Statistic data of the Centers for Disease Control and Prevention show that 9.4% of the US population suffer from diabetes. Just imagine that more than 30 million Americans have problems with glucose conversion. By the way, 23.8% of them don't even know that they have abnormal blood sugar levels.

Insulin is a hormone, produced by special cells in your pancreas. It helps your body turn foods you eat into glucose and use it as source of energy. Type 1 diabetes is an autoimmune disorder. It means that your immune system mistakenly perceives your own pancreatic cells as foreign agents and begins to destroy them. As a result, your body loses ability to synthesize sufficient amount of insulin. This type of disease is commonly diagnosed in children and young adults.

Type 2 diabetes was recognized to be the most widespread type of this disorder. It occurs, if the cells in your body become resistant to insulin (which is actually produced in appropriate amount). Consequently your pancreas tries to compensate this error and begins to create more and more insulin. When pancreatic cells get exhausted and can't cope with body's requirements of insulin, your blood sugar levels become extremely elevated.

Credit: Pixabay

Credit: Pixabay

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Exact causes of both types of diabetes are still unclear. Experts say that genetic predisposition plays a key role, especially in type 1 diabetes. In addition to this, certain potentially changeable factors like smoking, excessive weight, lack of physical activity, unmanaged high blood pressure can dramatically boost your risks of this disorder.

How can you feel that something goes wrong in your glucose-insulin relations? Check up these early signs and symptoms of diabetes:

#1. Unusual hunger and tiredness – as cells in your body get insensitive to insulin, they can't attain enough of glucose. No energy fuel – no power. That's why type 2 diabetes sufferers often experience tremendous hunger and extreme fatigue.

Credit: Pixabay

Credit: Pixabay

#2. Increased thirst and urination – if having high blood sugar levels, you may need to urinate more often, especially at night. Urologist say that going nine times or more in 24 hours can be recognized as frequent urination. People with diabetes usually complain of being thirsty all the time because of changes in water balance.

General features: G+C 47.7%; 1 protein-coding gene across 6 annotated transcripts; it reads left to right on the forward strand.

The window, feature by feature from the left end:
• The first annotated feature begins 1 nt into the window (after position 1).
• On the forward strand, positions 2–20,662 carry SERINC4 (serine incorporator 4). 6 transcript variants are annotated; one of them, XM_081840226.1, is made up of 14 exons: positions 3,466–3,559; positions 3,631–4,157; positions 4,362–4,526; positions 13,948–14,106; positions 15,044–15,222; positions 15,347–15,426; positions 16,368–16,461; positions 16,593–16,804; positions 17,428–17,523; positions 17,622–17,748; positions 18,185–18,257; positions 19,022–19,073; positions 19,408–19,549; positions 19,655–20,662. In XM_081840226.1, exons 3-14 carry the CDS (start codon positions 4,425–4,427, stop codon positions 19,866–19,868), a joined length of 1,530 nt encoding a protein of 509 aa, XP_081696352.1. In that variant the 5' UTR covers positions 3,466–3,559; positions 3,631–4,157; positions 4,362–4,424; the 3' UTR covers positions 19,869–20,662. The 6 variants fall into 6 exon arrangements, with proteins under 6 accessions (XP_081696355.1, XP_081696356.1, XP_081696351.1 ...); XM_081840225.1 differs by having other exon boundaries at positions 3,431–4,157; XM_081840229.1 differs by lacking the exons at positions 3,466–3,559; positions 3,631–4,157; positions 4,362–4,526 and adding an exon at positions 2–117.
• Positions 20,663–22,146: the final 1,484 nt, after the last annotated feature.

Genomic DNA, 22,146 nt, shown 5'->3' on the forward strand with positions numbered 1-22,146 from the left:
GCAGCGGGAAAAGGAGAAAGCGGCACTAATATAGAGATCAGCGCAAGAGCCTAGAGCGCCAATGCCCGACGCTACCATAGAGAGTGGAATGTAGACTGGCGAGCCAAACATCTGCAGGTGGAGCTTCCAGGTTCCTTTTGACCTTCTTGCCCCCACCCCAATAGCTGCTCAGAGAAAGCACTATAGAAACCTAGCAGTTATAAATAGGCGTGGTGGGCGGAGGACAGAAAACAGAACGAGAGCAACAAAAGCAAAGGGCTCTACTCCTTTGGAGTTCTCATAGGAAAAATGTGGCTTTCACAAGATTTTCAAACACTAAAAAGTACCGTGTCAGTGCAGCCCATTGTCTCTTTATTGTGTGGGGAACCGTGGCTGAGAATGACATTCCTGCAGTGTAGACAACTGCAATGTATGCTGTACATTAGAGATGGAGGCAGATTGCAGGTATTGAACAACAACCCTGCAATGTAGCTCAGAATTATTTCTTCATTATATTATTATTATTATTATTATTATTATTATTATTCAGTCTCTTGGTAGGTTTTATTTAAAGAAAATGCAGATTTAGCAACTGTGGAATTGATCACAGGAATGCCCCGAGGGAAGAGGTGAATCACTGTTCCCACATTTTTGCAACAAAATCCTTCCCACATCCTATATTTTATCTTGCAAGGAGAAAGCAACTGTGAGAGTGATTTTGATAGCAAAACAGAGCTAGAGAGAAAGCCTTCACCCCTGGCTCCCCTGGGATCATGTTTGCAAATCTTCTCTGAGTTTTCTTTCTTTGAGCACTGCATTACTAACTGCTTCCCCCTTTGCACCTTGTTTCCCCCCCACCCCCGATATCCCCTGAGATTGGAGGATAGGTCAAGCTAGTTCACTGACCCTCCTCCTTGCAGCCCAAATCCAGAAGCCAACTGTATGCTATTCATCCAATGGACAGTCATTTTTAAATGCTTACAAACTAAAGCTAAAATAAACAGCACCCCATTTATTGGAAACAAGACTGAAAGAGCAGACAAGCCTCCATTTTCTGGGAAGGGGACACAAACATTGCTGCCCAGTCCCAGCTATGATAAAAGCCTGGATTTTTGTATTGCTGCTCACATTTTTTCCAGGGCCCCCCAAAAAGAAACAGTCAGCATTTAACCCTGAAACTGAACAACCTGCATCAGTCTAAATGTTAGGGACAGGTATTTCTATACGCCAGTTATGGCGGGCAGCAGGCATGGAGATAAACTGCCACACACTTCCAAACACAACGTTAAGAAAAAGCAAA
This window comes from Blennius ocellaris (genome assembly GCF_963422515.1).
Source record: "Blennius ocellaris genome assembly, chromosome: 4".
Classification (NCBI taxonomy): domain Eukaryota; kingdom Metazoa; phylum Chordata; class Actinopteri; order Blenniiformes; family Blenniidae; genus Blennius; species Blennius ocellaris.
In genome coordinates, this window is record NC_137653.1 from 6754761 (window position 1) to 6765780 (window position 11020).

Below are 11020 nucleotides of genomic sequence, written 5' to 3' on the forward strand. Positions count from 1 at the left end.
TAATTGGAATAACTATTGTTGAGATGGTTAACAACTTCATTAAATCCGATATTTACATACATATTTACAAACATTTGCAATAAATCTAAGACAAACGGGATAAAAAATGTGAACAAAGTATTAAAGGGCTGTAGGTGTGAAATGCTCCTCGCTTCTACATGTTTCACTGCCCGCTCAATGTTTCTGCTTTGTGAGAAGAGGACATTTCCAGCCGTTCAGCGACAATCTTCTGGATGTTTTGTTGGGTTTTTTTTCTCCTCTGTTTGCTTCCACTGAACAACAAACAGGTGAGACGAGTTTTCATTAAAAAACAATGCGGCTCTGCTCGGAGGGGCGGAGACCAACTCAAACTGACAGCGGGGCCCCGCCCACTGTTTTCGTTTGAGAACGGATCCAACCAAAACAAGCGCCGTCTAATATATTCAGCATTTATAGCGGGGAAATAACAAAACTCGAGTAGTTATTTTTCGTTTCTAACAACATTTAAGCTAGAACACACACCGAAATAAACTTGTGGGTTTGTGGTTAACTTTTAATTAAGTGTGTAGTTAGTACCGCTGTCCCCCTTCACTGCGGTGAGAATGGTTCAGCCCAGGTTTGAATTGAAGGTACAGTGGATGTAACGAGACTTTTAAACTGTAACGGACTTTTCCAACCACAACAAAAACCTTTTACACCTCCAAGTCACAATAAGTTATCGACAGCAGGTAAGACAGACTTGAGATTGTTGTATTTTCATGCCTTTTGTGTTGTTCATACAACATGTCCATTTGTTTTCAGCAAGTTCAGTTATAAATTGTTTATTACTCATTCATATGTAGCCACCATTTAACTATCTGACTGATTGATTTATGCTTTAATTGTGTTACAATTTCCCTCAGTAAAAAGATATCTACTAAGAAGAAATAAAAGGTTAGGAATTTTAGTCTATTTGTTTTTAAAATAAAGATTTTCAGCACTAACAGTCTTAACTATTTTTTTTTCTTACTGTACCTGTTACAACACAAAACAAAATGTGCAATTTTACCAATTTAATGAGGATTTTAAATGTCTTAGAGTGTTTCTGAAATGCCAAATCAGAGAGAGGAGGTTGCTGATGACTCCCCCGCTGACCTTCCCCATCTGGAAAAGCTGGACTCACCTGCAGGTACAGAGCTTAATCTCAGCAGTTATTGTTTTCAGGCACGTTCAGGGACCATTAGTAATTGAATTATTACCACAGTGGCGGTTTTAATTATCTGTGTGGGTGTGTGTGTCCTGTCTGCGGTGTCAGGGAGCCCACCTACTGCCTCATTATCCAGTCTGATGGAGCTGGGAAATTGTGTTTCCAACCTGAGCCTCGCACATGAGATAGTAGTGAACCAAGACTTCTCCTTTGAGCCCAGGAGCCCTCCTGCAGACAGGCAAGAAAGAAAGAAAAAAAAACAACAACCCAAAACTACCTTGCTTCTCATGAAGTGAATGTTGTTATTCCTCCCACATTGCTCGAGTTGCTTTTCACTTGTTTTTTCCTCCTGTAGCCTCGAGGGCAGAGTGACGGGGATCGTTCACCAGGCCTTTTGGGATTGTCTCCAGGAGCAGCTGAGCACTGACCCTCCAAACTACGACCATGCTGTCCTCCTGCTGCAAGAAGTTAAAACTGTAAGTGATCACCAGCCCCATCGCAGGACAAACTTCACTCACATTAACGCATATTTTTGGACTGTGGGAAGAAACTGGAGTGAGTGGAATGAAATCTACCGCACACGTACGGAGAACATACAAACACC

#3. Unintentional weight loss – when body's cells don't get enough of energy from glucose through insulin abnormalities, they begin to take it from fat and muscles, causing significant weight loss.

Credit: Pixabay

Credit: Pixabay

#4. Blurred vision – hyperglycemia can make fluid to leak into the lens of your eye, leading to swelling and difficulties with focusing.

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#5. Dark spots – brown, thick patches, which frequently appear in the skin folds, is medically called acanthosis nigricans. In the majority of cases it affects people with excessive weight and obesity. Besides diabetes, acanthosis nigricans may be also caused by acromegaly and Cushing's syndrome.

Credit: Pixabay

Credit: Pixabay

#6. Non-healing sores – it was found that blood circulation in people with diabetes is considerably impaired. That's why sores and lesions don't heal up for a long time.

Credit: Pixabay

Credit: Pixabay

#7. Yeast infection – women with increased blood sugar levels are more likely to experience vaginal thrush, which manifests in itching, «cottage cheese» discharge, soreness and painful sensations during intercourse.

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Credit: BetterMe

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